Place the Kashmiri chilli under the sun for two days. When the chillies turn crispy, grind them in a food mill. Cool down the powder and store it in an airtight jar.

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Proudly Australian owned – serving customers since 1997

Copyright © 2023 The Spice People. All Rights Reserved.

Country Flavours

This subtle and artful balance provides the perfect flavour foundation for creating the best Malaysian food with the addition of salty hits from dried anchovies and shrimp, up to ten different soy sauces ranging from salty to sweet, puckering sourness from tamarind pulp, and sweetness from palm sugar and coconut milk. Cook your own authentic Malaysian Cuisine with our Malaysian spices online and explore our catalogue of beautiful recipes you can make with this spice blend.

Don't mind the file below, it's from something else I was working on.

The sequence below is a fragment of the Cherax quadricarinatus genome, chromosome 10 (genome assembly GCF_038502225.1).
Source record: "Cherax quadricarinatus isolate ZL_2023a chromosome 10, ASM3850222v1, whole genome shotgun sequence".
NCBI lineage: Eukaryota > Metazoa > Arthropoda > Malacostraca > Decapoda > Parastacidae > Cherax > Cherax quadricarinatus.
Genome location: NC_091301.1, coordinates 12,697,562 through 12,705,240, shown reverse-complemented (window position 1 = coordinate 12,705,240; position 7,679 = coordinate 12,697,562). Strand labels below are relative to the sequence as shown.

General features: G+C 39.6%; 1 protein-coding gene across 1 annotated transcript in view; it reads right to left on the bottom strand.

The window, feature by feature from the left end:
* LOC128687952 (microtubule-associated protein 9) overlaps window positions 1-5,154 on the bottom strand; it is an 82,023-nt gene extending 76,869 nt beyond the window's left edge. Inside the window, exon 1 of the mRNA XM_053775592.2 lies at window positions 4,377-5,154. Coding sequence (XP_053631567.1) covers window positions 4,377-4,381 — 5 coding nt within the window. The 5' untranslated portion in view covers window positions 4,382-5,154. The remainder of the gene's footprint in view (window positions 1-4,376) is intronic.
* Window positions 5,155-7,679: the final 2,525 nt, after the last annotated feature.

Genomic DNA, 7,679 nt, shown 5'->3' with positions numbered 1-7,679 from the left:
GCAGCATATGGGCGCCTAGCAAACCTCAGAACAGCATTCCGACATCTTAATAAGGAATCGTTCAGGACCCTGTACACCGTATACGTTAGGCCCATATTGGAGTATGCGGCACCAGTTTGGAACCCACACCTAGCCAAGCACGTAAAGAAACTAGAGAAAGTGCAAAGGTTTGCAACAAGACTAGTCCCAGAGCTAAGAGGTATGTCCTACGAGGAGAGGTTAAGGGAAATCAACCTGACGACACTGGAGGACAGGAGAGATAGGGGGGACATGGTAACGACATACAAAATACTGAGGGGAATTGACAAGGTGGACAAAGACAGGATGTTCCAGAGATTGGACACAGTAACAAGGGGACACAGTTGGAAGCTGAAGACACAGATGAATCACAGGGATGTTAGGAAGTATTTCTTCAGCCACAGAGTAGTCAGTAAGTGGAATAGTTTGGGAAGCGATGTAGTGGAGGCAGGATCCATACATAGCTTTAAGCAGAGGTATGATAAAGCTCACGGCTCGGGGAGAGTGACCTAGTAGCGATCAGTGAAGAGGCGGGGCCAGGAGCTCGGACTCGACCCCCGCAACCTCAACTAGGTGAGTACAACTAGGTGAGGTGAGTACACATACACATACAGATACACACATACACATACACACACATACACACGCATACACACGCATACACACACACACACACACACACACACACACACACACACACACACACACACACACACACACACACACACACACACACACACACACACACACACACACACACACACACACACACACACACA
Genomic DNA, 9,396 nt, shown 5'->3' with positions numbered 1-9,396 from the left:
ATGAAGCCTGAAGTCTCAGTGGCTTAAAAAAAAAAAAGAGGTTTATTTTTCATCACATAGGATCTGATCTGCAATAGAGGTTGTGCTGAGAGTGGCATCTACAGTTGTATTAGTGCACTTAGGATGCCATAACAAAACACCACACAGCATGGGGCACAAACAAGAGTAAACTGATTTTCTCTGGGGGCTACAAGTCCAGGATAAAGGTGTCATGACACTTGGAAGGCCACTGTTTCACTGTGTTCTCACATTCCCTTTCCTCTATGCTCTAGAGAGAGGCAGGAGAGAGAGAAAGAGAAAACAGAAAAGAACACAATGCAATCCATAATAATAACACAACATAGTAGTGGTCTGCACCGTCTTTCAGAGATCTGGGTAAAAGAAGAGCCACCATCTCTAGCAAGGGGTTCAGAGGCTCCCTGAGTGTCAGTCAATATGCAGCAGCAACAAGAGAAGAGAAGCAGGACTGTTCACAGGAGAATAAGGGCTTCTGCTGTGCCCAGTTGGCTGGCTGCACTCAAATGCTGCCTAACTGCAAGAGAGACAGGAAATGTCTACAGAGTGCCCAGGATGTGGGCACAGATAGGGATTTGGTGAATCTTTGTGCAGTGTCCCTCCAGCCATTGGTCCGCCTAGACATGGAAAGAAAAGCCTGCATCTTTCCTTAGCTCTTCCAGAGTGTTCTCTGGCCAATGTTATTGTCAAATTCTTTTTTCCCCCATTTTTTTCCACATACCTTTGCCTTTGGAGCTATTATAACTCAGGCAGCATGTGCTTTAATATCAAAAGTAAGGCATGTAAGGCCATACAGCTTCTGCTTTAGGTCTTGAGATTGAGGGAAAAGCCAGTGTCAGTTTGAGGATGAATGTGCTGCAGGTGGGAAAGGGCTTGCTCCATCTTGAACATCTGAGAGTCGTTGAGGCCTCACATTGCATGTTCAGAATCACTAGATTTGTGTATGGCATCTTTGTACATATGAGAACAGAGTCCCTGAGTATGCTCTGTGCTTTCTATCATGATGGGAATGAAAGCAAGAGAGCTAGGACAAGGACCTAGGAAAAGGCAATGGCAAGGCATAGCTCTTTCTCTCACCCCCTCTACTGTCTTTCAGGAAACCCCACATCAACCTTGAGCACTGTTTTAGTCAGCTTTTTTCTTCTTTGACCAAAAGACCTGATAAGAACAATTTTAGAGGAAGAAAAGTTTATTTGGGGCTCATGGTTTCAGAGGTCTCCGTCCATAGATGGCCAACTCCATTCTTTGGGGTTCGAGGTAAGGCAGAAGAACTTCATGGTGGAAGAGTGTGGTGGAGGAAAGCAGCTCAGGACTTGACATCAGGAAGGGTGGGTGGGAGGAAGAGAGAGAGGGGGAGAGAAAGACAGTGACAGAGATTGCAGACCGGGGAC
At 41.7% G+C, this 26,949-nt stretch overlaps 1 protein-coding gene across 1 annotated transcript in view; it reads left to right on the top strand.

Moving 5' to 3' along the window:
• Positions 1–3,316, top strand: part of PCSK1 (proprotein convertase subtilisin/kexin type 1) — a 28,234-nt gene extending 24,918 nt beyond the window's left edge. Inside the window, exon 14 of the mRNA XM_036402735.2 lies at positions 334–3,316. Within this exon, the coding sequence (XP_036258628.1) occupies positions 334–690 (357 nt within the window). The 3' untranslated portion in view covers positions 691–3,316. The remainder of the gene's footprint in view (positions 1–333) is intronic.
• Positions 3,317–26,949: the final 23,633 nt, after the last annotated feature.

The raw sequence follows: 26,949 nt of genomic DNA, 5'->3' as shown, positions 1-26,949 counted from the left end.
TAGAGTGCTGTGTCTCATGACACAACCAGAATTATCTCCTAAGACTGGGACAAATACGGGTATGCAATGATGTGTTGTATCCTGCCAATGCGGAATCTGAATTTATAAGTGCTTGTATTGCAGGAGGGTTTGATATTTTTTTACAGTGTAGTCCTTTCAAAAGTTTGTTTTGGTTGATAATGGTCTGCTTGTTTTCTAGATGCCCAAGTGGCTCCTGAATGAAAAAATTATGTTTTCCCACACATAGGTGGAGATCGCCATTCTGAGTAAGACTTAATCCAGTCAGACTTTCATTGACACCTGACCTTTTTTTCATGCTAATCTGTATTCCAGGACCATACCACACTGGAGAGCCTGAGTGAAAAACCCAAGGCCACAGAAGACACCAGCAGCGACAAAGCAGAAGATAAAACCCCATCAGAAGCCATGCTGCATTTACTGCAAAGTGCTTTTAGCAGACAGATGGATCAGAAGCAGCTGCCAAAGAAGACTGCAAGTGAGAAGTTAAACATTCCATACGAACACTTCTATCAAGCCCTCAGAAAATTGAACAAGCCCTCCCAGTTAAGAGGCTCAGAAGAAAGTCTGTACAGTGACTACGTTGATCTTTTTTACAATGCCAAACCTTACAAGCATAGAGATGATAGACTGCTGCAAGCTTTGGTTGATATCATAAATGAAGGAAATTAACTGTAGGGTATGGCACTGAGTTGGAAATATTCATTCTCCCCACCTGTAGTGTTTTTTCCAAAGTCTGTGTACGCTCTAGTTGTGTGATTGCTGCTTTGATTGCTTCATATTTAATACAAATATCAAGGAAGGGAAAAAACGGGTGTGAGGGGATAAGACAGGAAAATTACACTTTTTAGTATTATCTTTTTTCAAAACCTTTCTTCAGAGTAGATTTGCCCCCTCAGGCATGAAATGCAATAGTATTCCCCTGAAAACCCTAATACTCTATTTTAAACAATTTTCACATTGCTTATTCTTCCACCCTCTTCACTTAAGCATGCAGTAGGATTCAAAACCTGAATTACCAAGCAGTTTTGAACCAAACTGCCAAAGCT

History & influences

Arab traders brought spices from the Middle East, European and British travellers introduced produce like peanuts, pineapple, avocado, tomato, squash and pumpkin. During their time on the Malay Peninsula, the Chinese developed a distinctive cuisine known as ‘Nonya’, resulting from blending Chinese recipes and wok cooking techniques with spices and ingredients used by the local Malay community. The dishes are tangy, aromatic, spicy and herbaceous, and the signature dish is none other than Malaysia’s famous spiced noodle soup – Laksa.

What is Malaysian cuisine